- What, if anything, is unique or specific to creed accommodation and its analyses?
- What aspects of creed accommodation require further discussion and clarification?
- How far does the duty to accommodate and inclusively design for creed beliefs and practice extend?
- When and under what circumstances may one limit or deny creed accommodations?
The concept of accommodation, in the context of religion and creed, is not a new one in Ontario or Canada. Neither is it one attributable to the demands and aspirations of an expanding, multicultural, immigrant population since the 1970s. Canadian law has long recognized a degree of religious pluralism and religious freedom in Canada, and the compromises that this inevitably requires. What is arguably new in more recent years is applying and adapting this accommodating approach to an increasingly diverse range and depth of religious/creed differences in Ontario society, which can pose challenges to established norms and ways of doing things.
1.1 Purpose and aim of accommodation
It is common to hear comments that creed accommodation-seekers are seeking “special privileges” from society and its institutions. In this context, clarifying the underlying goals and aims of accommodation is pertinent. Far from imparting special privileges and advantages, the aim of accommodation is the reverse. Accommodation aims to facilitate equality of treatment by addressing and seeking to remedy the disadvantages encountered by minority group members in society (in the case of creed, relating to its practice) as a consequence of structuring institutions and services in ways that (often inadvertently) better meet the needs of dominant group members. This is known as ”adverse effect” or “constructive discrimination.”
Much contemporary resistance to accommodation appears to stem from a failure to:
- Recognize the ways status quo arrangements may be unequal (as discussed above, adding to the importance of developing a contextual framework for understanding creed discrimination)
- Appreciate how (substantive versus formal) equality sometimes requires measures to level the playing field.
Rather than advancing “alien values or practices on Canadian soil,” as is sometimes suggested in situations of creed accommodation, those seeking and providing accommodations (religious or otherwise) are in fact affirming and giving expression to Canada’s most deeply held values of equality and non-discrimination, as enshrined in the Charter and in provincial human rights statutes. Some argue that shifting the discourse from “accommodation” back to its underlying value of “equality” can put public conversation around such issues on the right foot. As one scholar put it: “While it is easy to talk about ‘too much accommodation,’ ‘too much equality’ is less comprehensible [or acceptable] in our current constitutional and social contexts”.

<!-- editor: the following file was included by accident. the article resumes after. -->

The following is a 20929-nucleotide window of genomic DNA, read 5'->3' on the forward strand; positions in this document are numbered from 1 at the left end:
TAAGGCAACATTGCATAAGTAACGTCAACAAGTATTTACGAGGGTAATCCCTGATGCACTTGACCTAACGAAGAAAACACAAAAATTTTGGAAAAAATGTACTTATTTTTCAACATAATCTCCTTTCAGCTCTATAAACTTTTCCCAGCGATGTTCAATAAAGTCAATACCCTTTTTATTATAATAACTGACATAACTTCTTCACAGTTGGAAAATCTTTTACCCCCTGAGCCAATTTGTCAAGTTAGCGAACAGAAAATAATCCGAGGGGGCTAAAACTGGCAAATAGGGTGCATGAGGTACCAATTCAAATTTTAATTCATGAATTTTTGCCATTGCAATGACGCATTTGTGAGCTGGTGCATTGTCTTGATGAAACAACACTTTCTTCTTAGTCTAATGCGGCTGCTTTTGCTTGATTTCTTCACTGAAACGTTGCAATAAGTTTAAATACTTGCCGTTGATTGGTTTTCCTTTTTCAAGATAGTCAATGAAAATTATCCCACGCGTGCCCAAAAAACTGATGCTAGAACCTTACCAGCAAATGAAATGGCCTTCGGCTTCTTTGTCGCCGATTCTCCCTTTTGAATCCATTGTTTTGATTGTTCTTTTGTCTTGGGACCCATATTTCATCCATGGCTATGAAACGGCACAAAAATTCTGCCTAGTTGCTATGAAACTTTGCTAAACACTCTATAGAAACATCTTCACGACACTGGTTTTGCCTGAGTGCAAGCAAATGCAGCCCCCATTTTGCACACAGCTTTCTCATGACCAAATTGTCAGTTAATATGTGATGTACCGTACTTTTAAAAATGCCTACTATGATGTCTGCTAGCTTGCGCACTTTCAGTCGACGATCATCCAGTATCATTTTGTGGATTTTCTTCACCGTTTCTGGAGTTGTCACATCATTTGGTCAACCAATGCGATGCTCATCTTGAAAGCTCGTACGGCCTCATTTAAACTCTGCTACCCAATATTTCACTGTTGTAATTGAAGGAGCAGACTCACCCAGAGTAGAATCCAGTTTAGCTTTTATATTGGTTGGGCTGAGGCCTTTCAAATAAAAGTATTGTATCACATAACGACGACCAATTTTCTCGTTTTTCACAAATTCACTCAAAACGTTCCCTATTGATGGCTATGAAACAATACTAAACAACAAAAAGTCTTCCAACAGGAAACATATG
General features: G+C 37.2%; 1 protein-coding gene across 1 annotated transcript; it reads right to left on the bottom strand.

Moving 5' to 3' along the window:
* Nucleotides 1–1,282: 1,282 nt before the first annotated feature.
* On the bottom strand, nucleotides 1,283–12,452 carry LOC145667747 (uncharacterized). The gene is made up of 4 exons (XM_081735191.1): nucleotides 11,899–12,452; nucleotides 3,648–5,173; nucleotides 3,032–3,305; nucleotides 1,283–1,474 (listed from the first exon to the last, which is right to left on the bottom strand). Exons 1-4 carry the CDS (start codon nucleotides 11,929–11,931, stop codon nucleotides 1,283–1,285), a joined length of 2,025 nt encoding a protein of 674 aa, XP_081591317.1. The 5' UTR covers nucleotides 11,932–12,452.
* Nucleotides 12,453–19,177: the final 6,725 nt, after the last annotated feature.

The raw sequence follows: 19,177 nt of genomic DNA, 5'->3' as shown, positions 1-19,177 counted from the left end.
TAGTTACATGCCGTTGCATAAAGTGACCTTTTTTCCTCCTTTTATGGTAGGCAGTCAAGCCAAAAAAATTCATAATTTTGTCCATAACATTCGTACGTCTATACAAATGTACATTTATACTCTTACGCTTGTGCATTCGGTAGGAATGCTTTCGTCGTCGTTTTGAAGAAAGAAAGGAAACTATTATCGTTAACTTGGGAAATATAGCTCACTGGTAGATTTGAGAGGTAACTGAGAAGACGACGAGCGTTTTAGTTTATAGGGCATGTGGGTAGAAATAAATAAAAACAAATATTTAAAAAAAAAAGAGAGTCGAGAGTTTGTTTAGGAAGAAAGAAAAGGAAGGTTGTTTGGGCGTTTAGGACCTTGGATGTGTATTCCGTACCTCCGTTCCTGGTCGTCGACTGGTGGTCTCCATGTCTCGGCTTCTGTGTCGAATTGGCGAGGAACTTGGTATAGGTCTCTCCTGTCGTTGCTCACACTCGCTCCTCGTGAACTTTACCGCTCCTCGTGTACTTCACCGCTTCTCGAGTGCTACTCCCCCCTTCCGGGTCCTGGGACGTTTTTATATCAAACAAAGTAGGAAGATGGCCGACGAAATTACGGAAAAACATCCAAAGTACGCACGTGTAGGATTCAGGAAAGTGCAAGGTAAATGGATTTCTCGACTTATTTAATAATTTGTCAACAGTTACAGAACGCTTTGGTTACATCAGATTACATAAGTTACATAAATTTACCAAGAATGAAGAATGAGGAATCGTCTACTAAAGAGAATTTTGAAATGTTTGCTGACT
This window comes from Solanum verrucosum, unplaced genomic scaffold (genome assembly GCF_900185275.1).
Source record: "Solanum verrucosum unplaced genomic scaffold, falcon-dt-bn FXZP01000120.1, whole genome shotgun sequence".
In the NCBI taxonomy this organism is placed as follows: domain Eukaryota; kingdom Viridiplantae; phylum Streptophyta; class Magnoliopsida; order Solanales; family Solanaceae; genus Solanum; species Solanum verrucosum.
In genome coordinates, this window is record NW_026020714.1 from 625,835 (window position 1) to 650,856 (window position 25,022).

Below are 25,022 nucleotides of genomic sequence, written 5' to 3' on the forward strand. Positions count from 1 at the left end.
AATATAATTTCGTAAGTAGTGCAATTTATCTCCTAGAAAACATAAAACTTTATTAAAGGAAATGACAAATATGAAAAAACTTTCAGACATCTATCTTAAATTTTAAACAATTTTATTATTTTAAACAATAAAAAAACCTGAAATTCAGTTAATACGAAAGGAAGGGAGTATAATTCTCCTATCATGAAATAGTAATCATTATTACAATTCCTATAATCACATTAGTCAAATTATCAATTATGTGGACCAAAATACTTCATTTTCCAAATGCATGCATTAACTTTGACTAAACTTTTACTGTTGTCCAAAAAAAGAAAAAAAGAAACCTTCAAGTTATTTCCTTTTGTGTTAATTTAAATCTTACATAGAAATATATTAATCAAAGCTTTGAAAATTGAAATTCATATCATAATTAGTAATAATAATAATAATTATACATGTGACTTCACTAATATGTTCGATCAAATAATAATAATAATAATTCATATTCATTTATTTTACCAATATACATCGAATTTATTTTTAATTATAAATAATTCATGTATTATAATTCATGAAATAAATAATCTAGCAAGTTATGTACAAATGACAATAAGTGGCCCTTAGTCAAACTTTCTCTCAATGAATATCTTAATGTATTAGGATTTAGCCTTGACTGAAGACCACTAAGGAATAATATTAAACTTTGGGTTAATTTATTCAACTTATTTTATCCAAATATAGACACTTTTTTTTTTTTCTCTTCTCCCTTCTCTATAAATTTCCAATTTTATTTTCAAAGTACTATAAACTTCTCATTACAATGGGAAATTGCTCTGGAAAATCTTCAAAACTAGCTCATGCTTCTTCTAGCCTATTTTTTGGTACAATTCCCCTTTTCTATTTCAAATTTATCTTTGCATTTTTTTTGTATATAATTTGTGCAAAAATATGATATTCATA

This observation is made by Seljak, 2012.
Last year I worked for a large [company] and was warned against the term accommodation because of employee backlash. In the eyes of some, this gave certain people “special privileges” at the expense of others. Thus, the concept of human rights and the Commission became “dirty words,” and the management did not handle it well...There is a backlash against accommodation and we must be aware of that.
 Faisal Bhabha (2012) uses the disability context to argue that the courts recognizing that the constructed world is not neutral but privileges the able-bodied “gives rise to the duty to accommodate as a measure of fundamental protection against invidious harm”.
Constructive discrimination arises when a neutral requirement, qualification or factor has an adverse impact on members of a group of persons who are identified by a prohibited ground of discrimination under the Code. Because of its adverse impact, this is said to result in “constructive discrimination” (OHRC, 2006, p. 6).
 As Brodsky et al., 2012, p. 36 explain in their paper, “Accommodation in the 21st Century,” focusing on the disability context of human rights accommodation:
Accommodation is not about same treatment. It is about inclusion for people...who have historically been excluded from full participation in society. In an accommodation case, the issue is not whether the claimant has received formal equality of treatment but whether the actual characteristics of the person have been accommodated so that they can access a beneﬁt that is otherwise unavailable. As McIntyre J. explained in Andrews the “accommodation of differences…is the true essence of equality” (citing Andrews v. Law Society of British Columbia,  1 S.C.R. 143 at para. 31; emphasis added).